Copayment for a check up?

  • by ?
  • Jun 06,2018
  • 11 answers

My son’s doctor is out of network. He has a check up and is getting shots as well. I was told by his health insurance that they’ll cover it. It is when he gets sick that they will not. Is this right? Is it like this for most insurance companies? Just want to see if anyone has experienced this. If you have, did you pay for the office visit. I know I can just call again but I want to know what others say.


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Insurance Answers (11)

STEVEN F 2 months ago

You misunderstood EVERYTHING you told them, as well as what you think they told you.
The cover treatment for out of network doctors. They just pay LESS any you pay more.
In all likelihood, they pay the full amount of an annual checkup from an in network doctor, but require a copay for an out of network doctor. however, without SPECIFYING the plan you have, ANY answer about what is covered is an educated guess, because there is NO SUCH THING as terms that apply to ALL plans.

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? 2 months ago

No yes

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Insurance Pickle.com 2 months ago

Unlikely they'll pay for an out-of-network well visit. Highly unlikely that they'll pay for it in the same manner as in network.

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StephenWeinstein 2 months ago

For a healthy person, one checkup per year, vaccines, and birth control are fully covered, with no copayment. (For other types shots, such as allergy shots, antibiotics, painkillers, etc., you may have to pay.)
For a sick person, there is a copayment, typically (although this varies considerably) $5-75 for an office visit, 10%-50% for a hospital stay, and $50 to $600 for an ER visit without a hospital pay.

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lucy 2 months ago

As a general rule, if a doctor is in network, then the insurance will pay on average of 80%, but if out of network, then they may cover anywhere from 40% to 60% of the charges, meaning that YOU will have to pay the (difference) between the network vs the out of network charges.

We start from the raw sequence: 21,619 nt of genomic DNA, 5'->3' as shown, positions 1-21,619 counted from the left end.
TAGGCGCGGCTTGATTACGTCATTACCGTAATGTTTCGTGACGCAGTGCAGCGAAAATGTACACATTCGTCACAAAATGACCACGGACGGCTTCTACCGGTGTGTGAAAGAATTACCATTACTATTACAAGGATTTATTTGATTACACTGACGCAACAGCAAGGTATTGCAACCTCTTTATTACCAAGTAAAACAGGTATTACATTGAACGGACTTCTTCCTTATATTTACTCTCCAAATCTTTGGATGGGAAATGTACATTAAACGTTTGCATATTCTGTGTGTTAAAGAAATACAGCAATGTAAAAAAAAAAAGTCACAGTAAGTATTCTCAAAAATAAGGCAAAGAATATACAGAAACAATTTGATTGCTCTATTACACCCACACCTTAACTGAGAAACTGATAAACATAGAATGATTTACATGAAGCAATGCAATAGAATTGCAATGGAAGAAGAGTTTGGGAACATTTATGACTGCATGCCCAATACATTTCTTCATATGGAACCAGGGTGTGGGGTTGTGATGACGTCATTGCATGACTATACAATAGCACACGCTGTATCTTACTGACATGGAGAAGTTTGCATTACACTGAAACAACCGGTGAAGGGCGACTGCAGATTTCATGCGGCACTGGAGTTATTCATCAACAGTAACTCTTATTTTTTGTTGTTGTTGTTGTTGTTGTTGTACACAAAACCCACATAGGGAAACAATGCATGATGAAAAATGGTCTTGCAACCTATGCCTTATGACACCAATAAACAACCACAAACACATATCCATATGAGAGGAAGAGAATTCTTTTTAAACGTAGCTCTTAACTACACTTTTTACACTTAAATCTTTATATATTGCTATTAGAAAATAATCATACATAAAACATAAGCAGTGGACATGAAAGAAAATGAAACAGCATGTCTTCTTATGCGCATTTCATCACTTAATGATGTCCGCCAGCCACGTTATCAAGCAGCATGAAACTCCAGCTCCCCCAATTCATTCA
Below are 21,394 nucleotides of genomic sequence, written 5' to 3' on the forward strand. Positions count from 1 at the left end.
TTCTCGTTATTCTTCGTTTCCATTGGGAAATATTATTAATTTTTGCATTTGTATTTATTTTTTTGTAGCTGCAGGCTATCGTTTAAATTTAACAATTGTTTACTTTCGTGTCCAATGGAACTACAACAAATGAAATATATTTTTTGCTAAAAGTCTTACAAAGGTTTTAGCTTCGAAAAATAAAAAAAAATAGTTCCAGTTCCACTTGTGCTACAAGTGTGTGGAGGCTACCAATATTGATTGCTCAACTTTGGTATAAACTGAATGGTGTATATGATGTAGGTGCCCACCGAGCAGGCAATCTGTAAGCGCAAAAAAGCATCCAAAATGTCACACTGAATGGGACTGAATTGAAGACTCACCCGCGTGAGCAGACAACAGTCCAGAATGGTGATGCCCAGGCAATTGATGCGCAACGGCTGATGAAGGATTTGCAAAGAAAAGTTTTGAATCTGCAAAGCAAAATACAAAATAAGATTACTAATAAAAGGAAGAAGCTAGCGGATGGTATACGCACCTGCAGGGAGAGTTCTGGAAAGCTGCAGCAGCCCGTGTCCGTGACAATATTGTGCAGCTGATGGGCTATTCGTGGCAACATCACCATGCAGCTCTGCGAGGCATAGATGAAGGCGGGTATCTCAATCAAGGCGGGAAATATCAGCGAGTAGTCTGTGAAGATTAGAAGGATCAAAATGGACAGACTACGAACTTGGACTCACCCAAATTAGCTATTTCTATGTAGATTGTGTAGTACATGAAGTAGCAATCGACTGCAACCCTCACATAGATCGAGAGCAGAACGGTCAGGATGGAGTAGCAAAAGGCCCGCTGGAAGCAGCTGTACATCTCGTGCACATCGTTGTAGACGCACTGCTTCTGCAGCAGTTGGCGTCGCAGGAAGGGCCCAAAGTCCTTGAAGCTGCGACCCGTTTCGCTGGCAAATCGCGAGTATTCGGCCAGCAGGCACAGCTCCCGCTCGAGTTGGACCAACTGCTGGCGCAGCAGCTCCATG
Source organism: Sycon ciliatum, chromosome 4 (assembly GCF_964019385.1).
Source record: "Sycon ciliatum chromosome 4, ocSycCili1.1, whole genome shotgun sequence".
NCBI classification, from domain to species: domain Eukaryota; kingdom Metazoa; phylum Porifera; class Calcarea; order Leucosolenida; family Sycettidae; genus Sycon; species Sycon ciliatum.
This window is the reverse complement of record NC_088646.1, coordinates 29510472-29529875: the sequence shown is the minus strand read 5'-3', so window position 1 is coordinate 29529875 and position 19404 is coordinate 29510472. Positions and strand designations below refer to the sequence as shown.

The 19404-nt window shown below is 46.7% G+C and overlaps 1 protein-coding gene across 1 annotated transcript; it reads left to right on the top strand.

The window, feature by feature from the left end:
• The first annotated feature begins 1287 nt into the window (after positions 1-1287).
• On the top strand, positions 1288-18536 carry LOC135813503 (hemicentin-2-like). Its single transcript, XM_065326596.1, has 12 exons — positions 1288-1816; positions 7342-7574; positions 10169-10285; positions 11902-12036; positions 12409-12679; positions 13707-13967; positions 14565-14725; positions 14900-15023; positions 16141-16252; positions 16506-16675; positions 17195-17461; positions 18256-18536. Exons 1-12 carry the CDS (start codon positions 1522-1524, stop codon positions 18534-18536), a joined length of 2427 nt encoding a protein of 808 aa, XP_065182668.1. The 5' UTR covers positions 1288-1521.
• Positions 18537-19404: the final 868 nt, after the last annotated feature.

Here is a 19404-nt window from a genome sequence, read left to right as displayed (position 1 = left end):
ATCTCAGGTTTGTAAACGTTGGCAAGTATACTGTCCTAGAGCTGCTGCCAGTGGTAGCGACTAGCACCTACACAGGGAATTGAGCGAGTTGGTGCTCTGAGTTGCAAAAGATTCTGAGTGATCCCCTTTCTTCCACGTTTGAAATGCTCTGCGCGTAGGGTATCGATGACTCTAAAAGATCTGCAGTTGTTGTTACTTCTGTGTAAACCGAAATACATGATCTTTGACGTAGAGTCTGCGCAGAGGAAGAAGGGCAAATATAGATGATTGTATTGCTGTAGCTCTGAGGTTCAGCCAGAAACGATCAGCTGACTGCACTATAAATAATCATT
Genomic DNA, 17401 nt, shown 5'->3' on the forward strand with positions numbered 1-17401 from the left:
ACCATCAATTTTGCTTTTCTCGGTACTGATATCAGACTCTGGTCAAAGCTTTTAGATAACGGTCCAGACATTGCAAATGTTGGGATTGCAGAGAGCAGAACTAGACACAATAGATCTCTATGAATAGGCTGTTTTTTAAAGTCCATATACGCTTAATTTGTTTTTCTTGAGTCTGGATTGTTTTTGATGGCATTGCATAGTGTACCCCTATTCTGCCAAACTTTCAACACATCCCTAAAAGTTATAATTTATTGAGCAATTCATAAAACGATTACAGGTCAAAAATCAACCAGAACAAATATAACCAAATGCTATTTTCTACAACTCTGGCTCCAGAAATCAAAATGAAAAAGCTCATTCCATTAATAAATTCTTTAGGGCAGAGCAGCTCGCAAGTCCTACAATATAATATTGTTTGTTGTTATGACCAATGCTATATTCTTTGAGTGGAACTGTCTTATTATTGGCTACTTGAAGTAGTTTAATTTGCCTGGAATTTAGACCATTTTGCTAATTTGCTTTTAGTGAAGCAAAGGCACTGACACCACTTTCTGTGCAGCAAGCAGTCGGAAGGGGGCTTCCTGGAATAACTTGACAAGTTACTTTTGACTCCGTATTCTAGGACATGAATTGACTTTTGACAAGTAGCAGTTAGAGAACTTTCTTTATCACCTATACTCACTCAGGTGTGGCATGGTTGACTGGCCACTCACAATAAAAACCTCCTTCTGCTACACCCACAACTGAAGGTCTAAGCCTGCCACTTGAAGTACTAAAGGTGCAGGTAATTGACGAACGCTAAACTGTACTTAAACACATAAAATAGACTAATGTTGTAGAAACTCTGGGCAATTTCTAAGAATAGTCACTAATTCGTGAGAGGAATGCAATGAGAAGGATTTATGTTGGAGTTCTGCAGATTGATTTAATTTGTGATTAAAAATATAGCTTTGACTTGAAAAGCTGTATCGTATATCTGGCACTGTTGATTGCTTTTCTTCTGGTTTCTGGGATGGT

So as an example the in network doctor would charge $100 for an office visit and the out of network charges $125 to $150. Your co-pay may apply to your deductible or (not).
I will give you a true example that happened to me about 10 years ago. I went to an out of network provider and had an exam and lab/blood tests done. The doctor charged me $90 and the lab costs were $413. My insurance in-network rate was $67 for exam and the lab was $187.
But since insurance would only consider the $67 and the $187, then I had to pay the difference of ($23 exam + $226 lab) out of my own pocket.
So it is not the issue if they cover or not, only that they will pay the (normal negotiated) rate of what a in-network charges, thus since out of network, then they have (no) agreement to charge you less, thus why they are out of network.
My suggestion is to see if you can find an in-network provider/doctor for your son (prior) to this visit so won't get any surprises of charges you might get stuck with.

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AJ 2 months ago

Why would you be taking him to a doctor that is out of network for? that is not a smart move. You need to be taking him to an in network doctor.

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Casey Y 2 months ago

If there is an available doctor in network...its crazy that they would pay for this. They might pay the out-of-network percentage...

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Flower 2 months ago

You always pay your co-pay whether insurance covers it or not, unless you have met your annual deductible. Your insurance said they will pay for an office visit but no treatment, is that what you mean?

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David 14 2 months ago

Every policy is different. You should check with your insurance company.

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K. Orrez 2 months ago

My insurance says I can go out of network if a doctor in the network is unavailable.

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don_sv_az 2 months ago

Get their statement that they will pay for the checkup in writing.

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